How to Effectively Help our Brethren in Developing Countries
Jesus said His disciples should care for the needy. Yet, how does one go about doing this in a world filled with needy people? It can be done!
by Victor Kubik
“Come, you blessed of My Father, inherit the kingdom prepared for you from the foundation of the world.” We all want to hear these words from Jesus Christ upon His return.
The parable continues: “…I was hungry and you gave Me food; I was thirsty and you gave Me drink; I was a stranger and you took Me in; I was naked and you clothed Me… Assuredly, I say to you, inasmuch as you did it to one of the least of these My brethren, you did it to Me” (Matthew 25:34-36, 40).
This powerful lesson applies in spiritual ways, but I want to focus upon the physical application. The hearts of all Christians grieve over the terrible plight of millions of people, and we want to help. Faced with statistics like 600 children dying every hour due to hunger or 15 million AIDS orphans in Africa, we might think that the world is just a black hole of endless needs. Understandably, we can feel overwhelmed as to where to start.
Taking a cue from Christ’s parable, we should consider our own brethren in the developing world. Some of our own spiritual brothers are without jobs and must support large families. And some have extended family that also requires their attention.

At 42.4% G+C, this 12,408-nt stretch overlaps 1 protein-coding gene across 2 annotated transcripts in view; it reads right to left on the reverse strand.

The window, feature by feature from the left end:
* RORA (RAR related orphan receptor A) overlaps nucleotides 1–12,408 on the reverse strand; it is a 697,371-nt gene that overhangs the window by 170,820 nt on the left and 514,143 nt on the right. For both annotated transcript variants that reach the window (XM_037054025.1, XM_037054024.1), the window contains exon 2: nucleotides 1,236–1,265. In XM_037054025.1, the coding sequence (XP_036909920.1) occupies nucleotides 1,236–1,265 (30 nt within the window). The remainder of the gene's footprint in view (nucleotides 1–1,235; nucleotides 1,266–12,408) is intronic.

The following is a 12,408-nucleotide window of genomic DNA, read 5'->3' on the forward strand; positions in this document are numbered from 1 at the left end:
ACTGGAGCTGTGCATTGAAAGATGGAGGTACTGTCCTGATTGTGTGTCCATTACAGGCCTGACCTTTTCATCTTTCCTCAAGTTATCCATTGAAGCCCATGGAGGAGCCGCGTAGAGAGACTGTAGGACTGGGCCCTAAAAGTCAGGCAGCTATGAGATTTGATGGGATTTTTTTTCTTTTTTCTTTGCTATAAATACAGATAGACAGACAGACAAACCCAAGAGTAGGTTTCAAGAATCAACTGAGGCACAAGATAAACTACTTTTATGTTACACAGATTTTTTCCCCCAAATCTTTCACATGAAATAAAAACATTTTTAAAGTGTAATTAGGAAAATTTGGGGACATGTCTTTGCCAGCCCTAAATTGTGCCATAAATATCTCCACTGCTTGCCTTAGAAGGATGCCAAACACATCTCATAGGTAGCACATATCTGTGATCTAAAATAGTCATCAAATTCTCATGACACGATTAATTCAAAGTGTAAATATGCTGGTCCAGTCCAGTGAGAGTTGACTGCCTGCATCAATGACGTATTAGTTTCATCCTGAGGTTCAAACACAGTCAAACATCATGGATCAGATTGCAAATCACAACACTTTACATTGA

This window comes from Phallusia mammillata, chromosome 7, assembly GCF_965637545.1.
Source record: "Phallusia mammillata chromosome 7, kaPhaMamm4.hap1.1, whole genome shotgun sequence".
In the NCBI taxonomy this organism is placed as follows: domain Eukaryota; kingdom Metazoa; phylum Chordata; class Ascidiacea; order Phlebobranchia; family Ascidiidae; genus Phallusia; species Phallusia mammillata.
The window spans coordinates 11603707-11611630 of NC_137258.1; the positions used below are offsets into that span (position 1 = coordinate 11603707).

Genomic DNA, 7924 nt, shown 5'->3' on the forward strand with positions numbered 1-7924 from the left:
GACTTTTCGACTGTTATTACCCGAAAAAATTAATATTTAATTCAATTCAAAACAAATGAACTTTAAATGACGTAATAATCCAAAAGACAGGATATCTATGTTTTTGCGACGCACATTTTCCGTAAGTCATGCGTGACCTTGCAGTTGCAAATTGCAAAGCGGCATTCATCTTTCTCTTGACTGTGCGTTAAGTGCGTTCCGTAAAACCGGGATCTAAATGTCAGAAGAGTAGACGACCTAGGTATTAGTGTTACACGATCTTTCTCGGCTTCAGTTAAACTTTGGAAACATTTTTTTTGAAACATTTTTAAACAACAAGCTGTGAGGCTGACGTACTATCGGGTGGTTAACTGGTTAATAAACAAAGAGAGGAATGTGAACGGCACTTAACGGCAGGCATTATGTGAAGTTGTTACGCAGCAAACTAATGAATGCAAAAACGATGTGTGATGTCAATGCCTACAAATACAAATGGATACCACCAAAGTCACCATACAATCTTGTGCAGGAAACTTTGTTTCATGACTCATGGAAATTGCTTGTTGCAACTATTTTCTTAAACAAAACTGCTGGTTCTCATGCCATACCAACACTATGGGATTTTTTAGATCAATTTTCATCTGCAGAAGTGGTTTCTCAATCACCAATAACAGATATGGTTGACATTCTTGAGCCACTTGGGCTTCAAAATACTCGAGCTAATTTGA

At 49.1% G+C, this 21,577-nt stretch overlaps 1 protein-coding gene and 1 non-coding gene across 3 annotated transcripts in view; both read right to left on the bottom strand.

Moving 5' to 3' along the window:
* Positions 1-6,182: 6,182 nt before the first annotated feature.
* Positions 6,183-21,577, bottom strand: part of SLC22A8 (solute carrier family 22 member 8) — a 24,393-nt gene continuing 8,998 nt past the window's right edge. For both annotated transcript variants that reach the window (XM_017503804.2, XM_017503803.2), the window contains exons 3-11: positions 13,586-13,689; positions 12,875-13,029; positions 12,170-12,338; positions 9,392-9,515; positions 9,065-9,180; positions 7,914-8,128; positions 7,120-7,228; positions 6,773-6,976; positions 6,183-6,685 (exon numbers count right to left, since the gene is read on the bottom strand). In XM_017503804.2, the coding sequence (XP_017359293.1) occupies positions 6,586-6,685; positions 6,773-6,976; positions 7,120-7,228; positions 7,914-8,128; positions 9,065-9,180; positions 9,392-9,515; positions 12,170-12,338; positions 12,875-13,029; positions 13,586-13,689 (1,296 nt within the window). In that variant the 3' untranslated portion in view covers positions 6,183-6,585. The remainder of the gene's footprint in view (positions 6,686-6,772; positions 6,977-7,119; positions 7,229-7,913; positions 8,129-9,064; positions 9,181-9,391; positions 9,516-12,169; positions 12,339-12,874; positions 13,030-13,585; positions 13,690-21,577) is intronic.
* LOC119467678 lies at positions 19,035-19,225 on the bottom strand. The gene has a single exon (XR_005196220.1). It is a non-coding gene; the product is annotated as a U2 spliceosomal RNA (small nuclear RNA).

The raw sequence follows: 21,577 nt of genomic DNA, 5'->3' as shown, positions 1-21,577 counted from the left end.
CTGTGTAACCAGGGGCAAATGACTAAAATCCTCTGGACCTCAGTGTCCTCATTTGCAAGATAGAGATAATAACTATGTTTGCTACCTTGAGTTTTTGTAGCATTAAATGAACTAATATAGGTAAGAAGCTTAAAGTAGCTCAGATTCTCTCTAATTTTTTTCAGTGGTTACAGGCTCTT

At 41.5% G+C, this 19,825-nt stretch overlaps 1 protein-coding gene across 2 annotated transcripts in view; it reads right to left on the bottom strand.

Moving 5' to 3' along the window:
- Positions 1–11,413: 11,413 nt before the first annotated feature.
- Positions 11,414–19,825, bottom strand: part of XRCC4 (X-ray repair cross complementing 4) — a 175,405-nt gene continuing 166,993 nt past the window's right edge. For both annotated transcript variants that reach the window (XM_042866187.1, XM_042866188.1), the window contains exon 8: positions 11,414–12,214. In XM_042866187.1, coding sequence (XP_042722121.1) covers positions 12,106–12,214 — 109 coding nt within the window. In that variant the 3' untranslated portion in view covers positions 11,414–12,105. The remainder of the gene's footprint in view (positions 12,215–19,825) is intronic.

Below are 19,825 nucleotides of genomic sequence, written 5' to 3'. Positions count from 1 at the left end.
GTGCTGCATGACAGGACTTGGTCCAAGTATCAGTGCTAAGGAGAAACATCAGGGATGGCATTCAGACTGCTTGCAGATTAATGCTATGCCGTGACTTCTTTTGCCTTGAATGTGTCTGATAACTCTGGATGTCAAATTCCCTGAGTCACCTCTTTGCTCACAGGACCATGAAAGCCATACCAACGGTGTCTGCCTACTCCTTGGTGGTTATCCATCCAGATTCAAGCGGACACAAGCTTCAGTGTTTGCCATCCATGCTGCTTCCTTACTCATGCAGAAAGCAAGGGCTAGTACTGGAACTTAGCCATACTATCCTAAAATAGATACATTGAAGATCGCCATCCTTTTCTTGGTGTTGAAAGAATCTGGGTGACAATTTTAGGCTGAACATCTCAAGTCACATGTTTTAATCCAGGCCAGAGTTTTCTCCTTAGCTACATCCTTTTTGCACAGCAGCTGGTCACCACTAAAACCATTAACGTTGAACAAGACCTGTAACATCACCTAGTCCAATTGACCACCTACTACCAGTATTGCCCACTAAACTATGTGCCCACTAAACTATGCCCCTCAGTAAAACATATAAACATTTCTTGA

Paul admonished Christians, “…as we have opportunity, let us do good to all, especially to those who are of the household of faith” (Galatians 6:10).
I’m not talking only about financial assistance. Helping with money is on obvious way to assist, but it is only one of many possibilities within the grasp of the wealthy Western world.
In the June 2001 issue of United News, I wrote of my life-changing experience that resulted in my learning how to help the victims of Chernobyl’s 1986 nuclear accident. (See “Caring for Our Needy Brethren in Developing Areas,” www.ucg.org/un/un0106/caring.html.)
I learned about a U.S. State Department Program that paid for the shipping of 10- and 20-ton sea containers and found many volunteers willing to help fill them. I found that on the same program, it was possible to send similar containers for free to the Sabbatarians with whom we had worked in western Ukraine. We sent over two 30-ton shipments of aid before the end of 1996 that again provided large quantities of food, medicine and clothing.
Then I began asking, what can we do directly for our own brethren in the United Church of God?